168 Hours a Week: How Do You Want to Spend Them?

What the Most Successful People Do Before Breakfast

"A week has 168 hours; if you work 50 hours and sleep 56 (8 per night), that still leaves 62 hours for other things."

—Laura Vanderkam, What the Most Successful People Do Before Breakfast

I just finished reading through Laura Vanderkam's short before-breakfast guide, and it reaffirmed a gut sense I've often felt: I have more willpower in the morning, more creativity, and the simple fact of fewer "demands" or requests coming in opens up my time in a much more guilt-free way than later in the day.

Vanderkam is also the author of 168 hours: You Have More Time Than You Think, and her quote above got me thinking:

How DO I spend those 62 free hours? And how do I want to be?

Earlier this week I had the frustrating feeling of getting buried by my email inbox. The more I answered, the more that came in, the MORE overwhelmed I felt, not less. I intended on a short one-hour email burst but it spiraled out into several hours, and somehow I still felt behind on my overall task list . . . and completely exhausted.

I have systems, I have canned responses, I have boundaries — and yet still, something left me feeling like there was room for improvement in how I tackle this aspect of my work.

To counter afternoon email fatigue, I've realized my very best days start with the following morning formula:

  • Reading with a cup of french press coffee (or three, hah)
  • Doing a short 10-20 minute meditation session, then
  • Tackling 1-2 big frogs: usually a writing-related task and a strategic business-building task

If I can start my day with that set of activities, it takes tremendous pressure off of what gets done later in the day when I have less energy after my block of calls and meetings ends.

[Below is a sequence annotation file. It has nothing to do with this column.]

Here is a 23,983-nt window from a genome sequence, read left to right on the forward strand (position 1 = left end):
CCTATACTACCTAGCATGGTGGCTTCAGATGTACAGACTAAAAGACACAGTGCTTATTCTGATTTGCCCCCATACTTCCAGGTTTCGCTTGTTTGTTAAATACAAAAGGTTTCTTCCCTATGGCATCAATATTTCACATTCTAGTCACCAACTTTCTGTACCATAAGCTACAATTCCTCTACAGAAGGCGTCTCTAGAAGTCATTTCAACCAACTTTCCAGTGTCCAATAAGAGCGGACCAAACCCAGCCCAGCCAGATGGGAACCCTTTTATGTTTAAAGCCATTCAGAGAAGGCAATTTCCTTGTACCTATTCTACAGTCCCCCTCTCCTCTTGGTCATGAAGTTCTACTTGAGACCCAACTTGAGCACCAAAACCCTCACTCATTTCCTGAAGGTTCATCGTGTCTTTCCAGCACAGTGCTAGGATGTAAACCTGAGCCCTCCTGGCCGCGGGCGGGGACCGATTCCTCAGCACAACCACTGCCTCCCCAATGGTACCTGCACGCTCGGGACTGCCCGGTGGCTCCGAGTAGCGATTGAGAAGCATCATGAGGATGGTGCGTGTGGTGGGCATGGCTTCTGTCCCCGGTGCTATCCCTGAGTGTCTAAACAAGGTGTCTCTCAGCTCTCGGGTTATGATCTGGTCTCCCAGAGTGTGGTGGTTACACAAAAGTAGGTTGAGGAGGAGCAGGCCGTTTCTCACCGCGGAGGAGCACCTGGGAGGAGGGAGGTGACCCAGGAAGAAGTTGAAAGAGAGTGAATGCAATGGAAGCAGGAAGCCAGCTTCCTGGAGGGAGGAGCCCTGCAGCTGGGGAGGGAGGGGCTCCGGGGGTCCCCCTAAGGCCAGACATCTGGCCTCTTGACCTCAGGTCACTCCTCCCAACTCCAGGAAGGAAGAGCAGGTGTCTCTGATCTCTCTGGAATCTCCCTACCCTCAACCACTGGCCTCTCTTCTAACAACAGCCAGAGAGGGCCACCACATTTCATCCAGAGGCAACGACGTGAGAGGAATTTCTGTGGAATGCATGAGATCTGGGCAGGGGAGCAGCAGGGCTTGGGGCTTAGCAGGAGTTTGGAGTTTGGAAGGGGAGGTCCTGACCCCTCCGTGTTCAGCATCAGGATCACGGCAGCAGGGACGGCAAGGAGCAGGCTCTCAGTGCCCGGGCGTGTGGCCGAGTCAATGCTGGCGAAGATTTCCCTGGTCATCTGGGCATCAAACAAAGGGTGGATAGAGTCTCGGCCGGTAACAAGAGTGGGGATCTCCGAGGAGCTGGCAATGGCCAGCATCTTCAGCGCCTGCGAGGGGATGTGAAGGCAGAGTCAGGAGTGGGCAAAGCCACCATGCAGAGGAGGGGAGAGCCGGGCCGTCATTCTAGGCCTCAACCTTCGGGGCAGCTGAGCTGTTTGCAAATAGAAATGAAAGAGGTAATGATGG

What is your morning trifecta?

According to Vanderkam:

"The best morning rituals are activities that don't have to happen and certainly don't have to happen at a specific hour. These are activities that require internal motivation. The payoff isn't as immediate as the easy pleasure of watching television or answering an email that doesn't require an immediate response, but there are still payoffs. The best morning rituals are activities that, when practiced regularly, result in long-term benefits."

She says the most successful people use their mornings for these things:

  1. Nurturing their careers — strategizing and focused work
  2. Nurturing their relationships — giving their families and friends their best
  3. Nurturing themselves — exercise and spiritual and creative practices

What is one thing you could do in each category to boost your mornings?

Podcast Pair: Launches, Leaps & Big Fears

On the topic of big creative work, two 30-minute behind-the-business podcasts to share:

Melissa Anzman and I talk about the bumps and successes of launching JennyBlake.me:

An interview with Paul King from Entprewired on how to face your biggest fears (and why I enjoy being an advocate for scardy-cats like myself):

Templates mentioned during these podcasts:

templateFor Authors: 15-Tab Book Marketing Spreadsheet – 15-Tab Book Marketing Spreadsheet (as recommended by Seth Godin!) – to help creatives get organized (and stay sane) around a big launch. Tabs include: online promo, offline promo, partnerships, etc.

templateUltimate Website Checklist Template: Everything you need to know to launch, re-launch or re-brand a website — strategy, design, development, copywriting, launch-planning and last minute details.

templateFor Bloggers: Editorial Calendar Template for 2014 This is the format I use to plan posts and newsletters; particularly helpful if you have multiple contributors, sites or guest posts.

So how about you:

What are you favorite morning rituals? What do you want to carve out time to do more of? Less?